Flu Deaths In NC Linked To Strain That Caused 2009 Pandemic
CHAPEL HILL – Flu outbreaks are spreading across our state and the nation, but this year it is impacting age groups who are historically more resistant against the virus, making us wonder what is different this flu season.
WCHL’s resident science expert, Jeff Danner, studied the statistics collected by the North Carolina Department of Public Health and found that it is the H1N1 strain of flu, also known as the Swine Flu, affecting a majority of North Carolinians.
“It is not a higher than normal number, so there’s heightened concern because it is not about the rate of deaths,” Danner said. “What is different about these deaths and what has raised some concern is the age profile.”
Thirteen people have died so far this flu season in North Carolina. Danner said that twelve of the thirteen who died because of the flu were between 25-64 years of age, adding that many are between the ages of 25 and 49.
“Typical seasonal flus tend to impact very young children with underdeveloped immune systems or the elderly who have weakened immune systems. If you look at the age profile of flu deaths each year, they tend to skew younger and older.”
H1N1, which also is carried by pigs, caused a world-wide pandemic in 2009.
The Center for Disease Control estimated that between 8,870 and 18,300 H1N1-related deaths occurred between April 2009 and April 2010.
Now considered a seasonal flu, the H1N1 strain causes symptoms similar to ordinary influenza, such as body aches, fatigue, coughs, runny noses, chills, congestion, and nausea, according to the Flu.gov. Fevers of more than 100 degrees are common as well.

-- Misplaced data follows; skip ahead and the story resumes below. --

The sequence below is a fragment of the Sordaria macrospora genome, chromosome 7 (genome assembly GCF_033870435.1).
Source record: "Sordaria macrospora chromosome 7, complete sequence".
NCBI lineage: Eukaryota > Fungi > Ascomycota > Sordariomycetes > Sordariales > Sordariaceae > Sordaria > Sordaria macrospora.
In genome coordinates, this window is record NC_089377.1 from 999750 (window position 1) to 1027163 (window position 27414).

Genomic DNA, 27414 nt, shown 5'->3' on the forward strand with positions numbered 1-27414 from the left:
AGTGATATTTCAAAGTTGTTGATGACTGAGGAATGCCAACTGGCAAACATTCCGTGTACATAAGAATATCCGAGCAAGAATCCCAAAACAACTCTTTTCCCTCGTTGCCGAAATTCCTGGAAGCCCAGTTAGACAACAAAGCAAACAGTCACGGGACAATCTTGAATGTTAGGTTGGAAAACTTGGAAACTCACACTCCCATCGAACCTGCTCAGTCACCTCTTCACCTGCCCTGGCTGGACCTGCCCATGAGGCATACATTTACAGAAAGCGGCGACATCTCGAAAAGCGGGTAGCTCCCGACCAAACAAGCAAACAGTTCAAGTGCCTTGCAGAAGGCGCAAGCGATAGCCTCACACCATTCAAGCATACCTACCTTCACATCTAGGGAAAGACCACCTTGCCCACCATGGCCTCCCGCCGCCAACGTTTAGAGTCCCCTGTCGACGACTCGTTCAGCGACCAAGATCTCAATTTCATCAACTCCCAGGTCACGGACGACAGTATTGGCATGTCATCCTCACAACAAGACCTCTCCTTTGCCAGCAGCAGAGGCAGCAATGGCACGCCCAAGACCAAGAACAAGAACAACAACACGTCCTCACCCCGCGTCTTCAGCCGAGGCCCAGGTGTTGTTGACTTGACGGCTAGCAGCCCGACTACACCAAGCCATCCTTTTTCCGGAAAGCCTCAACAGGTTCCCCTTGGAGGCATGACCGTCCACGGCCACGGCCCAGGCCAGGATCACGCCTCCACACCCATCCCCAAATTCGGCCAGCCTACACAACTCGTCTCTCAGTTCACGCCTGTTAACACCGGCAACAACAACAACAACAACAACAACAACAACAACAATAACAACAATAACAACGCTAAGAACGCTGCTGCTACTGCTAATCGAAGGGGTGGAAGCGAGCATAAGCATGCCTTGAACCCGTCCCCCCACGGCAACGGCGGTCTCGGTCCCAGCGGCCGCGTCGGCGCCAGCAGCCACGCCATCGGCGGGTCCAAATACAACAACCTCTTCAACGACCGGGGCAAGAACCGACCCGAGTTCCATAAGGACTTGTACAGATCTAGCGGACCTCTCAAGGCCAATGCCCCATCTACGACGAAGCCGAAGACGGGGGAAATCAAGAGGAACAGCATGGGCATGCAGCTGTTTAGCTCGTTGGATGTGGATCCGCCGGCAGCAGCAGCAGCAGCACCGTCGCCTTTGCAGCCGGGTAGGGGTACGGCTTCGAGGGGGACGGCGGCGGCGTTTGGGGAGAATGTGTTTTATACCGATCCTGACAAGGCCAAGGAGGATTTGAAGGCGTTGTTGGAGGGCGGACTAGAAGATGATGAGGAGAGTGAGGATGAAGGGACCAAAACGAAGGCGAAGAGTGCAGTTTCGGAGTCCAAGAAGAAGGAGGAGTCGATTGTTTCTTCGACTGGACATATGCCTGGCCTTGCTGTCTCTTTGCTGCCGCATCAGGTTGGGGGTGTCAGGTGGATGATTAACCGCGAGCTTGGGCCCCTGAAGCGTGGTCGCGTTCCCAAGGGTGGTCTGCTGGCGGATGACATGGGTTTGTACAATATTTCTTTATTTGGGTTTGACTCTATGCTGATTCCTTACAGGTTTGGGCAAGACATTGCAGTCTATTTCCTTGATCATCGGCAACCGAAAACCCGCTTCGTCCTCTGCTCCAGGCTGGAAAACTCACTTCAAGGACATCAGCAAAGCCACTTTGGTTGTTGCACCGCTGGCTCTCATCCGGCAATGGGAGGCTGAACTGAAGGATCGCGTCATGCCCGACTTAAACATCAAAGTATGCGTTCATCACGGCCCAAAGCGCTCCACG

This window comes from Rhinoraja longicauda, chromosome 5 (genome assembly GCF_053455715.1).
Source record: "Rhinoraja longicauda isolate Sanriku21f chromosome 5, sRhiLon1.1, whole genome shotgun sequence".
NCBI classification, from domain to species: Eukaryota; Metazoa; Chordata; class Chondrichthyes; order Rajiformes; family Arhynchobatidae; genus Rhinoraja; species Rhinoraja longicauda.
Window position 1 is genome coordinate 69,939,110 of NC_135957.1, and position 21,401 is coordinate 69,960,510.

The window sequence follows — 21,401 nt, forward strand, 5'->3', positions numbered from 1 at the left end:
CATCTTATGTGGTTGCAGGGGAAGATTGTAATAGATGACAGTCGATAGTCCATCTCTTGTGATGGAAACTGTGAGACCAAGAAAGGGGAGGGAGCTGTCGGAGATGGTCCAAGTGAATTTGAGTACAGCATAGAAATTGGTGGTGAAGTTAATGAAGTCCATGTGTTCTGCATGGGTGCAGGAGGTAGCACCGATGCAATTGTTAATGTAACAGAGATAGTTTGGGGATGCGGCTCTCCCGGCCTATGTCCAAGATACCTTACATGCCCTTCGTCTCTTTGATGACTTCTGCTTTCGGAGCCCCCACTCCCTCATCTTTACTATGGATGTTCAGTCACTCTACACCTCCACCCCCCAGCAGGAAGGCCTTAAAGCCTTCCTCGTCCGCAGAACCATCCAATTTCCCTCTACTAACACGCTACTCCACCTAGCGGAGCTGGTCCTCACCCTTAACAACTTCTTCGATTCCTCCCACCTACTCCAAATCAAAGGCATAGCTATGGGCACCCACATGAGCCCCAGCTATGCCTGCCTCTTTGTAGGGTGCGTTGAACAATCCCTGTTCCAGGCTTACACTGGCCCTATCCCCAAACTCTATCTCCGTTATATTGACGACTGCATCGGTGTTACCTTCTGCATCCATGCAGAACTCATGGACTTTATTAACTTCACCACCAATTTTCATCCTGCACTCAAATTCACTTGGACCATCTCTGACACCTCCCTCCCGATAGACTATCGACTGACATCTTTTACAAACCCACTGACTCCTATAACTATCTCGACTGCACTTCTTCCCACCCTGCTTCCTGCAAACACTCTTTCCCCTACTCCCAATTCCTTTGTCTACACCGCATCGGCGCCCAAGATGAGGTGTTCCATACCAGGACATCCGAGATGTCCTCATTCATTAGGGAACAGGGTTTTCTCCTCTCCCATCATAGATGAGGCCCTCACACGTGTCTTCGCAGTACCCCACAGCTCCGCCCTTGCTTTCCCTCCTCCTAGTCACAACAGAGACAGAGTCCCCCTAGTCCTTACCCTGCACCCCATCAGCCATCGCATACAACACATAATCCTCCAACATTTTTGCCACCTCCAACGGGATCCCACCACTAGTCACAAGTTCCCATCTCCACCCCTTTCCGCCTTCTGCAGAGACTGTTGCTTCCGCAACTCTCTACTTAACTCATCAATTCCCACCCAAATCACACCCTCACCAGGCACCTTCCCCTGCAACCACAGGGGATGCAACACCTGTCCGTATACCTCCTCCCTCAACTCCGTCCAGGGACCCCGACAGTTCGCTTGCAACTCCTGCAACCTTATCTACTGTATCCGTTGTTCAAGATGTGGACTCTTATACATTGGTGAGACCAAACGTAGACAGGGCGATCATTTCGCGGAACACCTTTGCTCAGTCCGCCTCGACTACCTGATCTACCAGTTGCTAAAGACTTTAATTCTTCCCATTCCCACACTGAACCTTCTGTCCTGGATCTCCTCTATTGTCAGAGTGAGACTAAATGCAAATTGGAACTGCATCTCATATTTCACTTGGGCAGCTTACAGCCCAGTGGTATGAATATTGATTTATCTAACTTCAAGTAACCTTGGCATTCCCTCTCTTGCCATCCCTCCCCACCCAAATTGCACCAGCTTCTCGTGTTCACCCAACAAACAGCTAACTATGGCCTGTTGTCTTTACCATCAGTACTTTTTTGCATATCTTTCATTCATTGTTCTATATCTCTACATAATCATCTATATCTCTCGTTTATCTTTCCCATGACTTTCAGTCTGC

The “Spanish Flu” of 1918, another H1N1 strain which caused a pandemic, also resulted in the deaths of previously healthy adults.
Danner explained that a part of what made that the Spanish Flu so deadly was an abnormal immune response to the flu, called a cytokine storm.
In such a reaction, molecules, called cytokines, attack the infected cells in your lungs. The virus can then no longer use the cell it hijacked to make copies of itself. Consequently, an increased number of cytokines were sent to the lungs and dissolved the lining, causing the victim to suffocate.
Danner said the Spanish Flu of 1918 caused a cytokine storm in many adults with strong immune systems, increasing the number of deaths.
“People essentially drowned in fluid that had accumulated in their lungs. Now, I can’t say that is what is happening now, but that is some of the concern when it is affecting people in their prime of life.”
The good news for everyone is that the flu vaccine also protects against the H1N1 strain.
In response to the flu outbreaks in our area, UNC Hospitals; Rex Healthcare, a UNC subsidiary in Raleigh; and Duke University Hospital have implemented restricted visitation rules.Did you see something wrong in this story, or something missing? Let us know